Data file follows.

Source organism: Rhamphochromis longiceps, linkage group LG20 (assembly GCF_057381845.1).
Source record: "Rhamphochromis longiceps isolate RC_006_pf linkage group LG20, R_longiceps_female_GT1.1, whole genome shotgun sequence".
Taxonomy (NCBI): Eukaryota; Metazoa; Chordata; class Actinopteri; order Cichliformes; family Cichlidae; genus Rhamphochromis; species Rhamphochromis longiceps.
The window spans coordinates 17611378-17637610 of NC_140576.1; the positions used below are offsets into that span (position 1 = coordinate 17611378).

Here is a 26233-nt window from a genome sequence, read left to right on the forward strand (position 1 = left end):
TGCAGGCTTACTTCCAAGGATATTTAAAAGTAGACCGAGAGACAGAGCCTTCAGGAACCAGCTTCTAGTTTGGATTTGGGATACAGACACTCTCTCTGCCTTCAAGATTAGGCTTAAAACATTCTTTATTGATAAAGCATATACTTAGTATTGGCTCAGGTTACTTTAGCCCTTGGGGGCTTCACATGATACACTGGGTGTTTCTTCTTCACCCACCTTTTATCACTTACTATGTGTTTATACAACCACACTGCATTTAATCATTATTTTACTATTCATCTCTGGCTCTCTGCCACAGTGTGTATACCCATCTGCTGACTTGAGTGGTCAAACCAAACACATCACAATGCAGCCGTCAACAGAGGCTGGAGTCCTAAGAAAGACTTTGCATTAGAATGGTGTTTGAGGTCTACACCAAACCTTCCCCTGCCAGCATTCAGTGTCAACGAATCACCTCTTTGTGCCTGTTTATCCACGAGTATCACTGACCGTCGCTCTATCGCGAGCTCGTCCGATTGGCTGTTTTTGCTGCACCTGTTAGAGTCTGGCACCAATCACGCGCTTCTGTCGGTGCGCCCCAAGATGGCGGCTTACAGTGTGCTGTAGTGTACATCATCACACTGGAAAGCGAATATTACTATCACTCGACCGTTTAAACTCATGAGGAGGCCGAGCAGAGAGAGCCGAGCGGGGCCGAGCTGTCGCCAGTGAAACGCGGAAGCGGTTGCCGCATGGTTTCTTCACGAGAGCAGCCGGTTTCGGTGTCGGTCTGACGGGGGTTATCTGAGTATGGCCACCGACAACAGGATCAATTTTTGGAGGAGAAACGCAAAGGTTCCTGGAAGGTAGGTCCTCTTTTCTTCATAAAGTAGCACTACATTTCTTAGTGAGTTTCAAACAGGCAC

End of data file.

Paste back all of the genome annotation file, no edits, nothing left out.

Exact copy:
Source organism: Rhamphochromis longiceps, linkage group LG20 (assembly GCF_057381845.1).
Source record: "Rhamphochromis longiceps isolate RC_006_pf linkage group LG20, R_longiceps_female_GT1.1, whole genome shotgun sequence".
Taxonomy (NCBI): Eukaryota; Metazoa; Chordata; class Actinopteri; order Cichliformes; family Cichlidae; genus Rhamphochromis; species Rhamphochromis longiceps.
The window spans coordinates 17611378-17637610 of NC_140576.1; the positions used below are offsets into that span (position 1 = coordinate 17611378).

Here is a 26233-nt window from a genome sequence, read left to right on the forward strand (position 1 = left end):
TGCAGGCTTACTTCCAAGGATATTTAAAAGTAGACCGAGAGACAGAGCCTTCAGGAACCAGCTTCTAGTTTGGATTTGGGATACAGACACTCTCTCTGCCTTCAAGATTAGGCTTAAAACATTCTTTATTGATAAAGCATATACTTAGTATTGGCTCAGGTTACTTTAGCCCTTGGGGGCTTCACATGATACACTGGGTGTTTCTTCTTCACCCACCTTTTATCACTTACTATGTGTTTATACAACCACACTGCATTTAATCATTATTTTACTATTCATCTCTGGCTCTCTGCCACAGTGTGTATACCCATCTGCTGACTTGAGTGGTCAAACCAAACACATCACAATGCAGCCGTCAACAGAGGCTGGAGTCCTAAGAAAGACTTTGCATTAGAATGGTGTTTGAGGTCTACACCAAACCTTCCCCTGCCAGCATTCAGTGTCAACGAATCACCTCTTTGTGCCTGTTTATCCACGAGTATCACTGACCGTCGCTCTATCGCGAGCTCGTCCGATTGGCTGTTTTTGCTGCACCTGTTAGAGTCTGGCACCAATCACGCGCTTCTGTCGGTGCGCCCCAAGATGGCGGCTTACAGTGTGCTGTAGTGTACATCATCACACTGGAAAGCGAATATTACTATCACTCGACCGTTTAAACTCATGAGGAGGCCGAGCAGAGAGAGCCGAGCGGGGCCGAGCTGTCGCCAGTGAAACGCGGAAGCGGTTGCCGCATGGTTTCTTCACGAGAGCAGCCGGTTTCGGTGTCGGTCTGACGGGGGTTATCTGAGTATGGCCACCGACAACAGGATCAATTTTTGGAGGAGAAACGCAAAGGTTCCTGGAAGGTAGGTCCTCTTTTCTTCATAAAGTAGCACTACATTTCTTAGTGAGTTTCAAACAGGCAC